Perhaps this aspect of the corporate crime thriller reflects the cynicism and amorality that pervades the genre. After all, if your belief is that most corporations get away with murder in a figurative sense, then it’s not hard to accept this idea when it occurs in fictional contexts in a literal sense.

Still, in the case of The Player, the Pasadena police’s failure to prove their case against Griffin Mill may reflect a meshing of both authorial and generic tendencies. When Griffin embraces June in the stylized happy ending of The Player, it quite deliberately parallels the tacked on happy ending of Habeas Corpus we’ve seen just moments earlier. The dialogue Griffin exchanges with June amplifies the similarity between these scenes. When June asks, “What took you so long?”, Griffin responds, “Traffic was a bitch.” These are the exact same lines exchanged by Julia Roberts and Bruce Willis in Habeas Corpus. By allowing Griffin to get away with it, The Player’s “up” ending sharpens Altman’s critique of Hollywood convention, and allows him to subvert the kinds of mainstream genre filmmaking he’s long detested.

 

Both allusive and elusive: Comparing The Player to Hollywood Story

 

One of the other topics I discuss in my video essay on The Player is the way the film pays homage to various aspects of Hollywood tradition. Much of this is bound up with its satire of commercial filmmaking. But it also strengthens the film’s relation to the crime thriller. Throughout The Player, Altman makes reference to Hollywood’s past in multiple ways. Celebrity cameos, film posters, and production stills populate the mise-en-scene. The characters also frequently mention older film titles in dialogue.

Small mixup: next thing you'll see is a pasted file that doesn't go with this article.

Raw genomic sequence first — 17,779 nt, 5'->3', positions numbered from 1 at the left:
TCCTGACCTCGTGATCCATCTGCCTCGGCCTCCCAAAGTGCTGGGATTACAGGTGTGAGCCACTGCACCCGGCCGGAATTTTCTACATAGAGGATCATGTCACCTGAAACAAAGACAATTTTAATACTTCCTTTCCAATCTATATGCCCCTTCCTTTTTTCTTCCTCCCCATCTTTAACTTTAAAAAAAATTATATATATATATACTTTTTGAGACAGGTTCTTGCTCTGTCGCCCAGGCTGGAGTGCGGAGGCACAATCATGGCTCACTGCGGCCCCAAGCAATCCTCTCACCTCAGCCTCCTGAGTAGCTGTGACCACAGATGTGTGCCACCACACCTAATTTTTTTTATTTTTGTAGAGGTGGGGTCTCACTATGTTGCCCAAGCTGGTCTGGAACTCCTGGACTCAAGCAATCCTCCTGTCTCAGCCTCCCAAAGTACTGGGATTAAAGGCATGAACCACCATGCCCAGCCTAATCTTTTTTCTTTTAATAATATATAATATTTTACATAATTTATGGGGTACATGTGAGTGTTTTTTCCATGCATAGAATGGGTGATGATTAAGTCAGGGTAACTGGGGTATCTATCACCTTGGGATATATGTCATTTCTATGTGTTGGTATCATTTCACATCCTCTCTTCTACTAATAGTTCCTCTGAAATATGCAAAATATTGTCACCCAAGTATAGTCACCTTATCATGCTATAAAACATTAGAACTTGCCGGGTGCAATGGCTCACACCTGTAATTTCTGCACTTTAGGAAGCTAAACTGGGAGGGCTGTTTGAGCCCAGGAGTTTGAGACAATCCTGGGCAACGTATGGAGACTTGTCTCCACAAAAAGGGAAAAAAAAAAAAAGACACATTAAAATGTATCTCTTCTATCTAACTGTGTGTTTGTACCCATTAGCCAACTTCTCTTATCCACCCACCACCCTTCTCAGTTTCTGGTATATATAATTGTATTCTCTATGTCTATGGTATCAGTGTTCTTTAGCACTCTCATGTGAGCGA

Perhaps the most interesting allusion in The Player involves a poster of Hollywood Story that hangs in Griffin’s office. The latter is a 1951 film noir directed by William Castle, who later became famous for his use of outrageous gimmicks in the production and promotion of horror films. For The Tingler, Castle supervised the installation of devices that would vibrate theater seats, anticipating today’s 4DX Theater Experience in places like Los Angeles, New York, Seattle, and Orlando.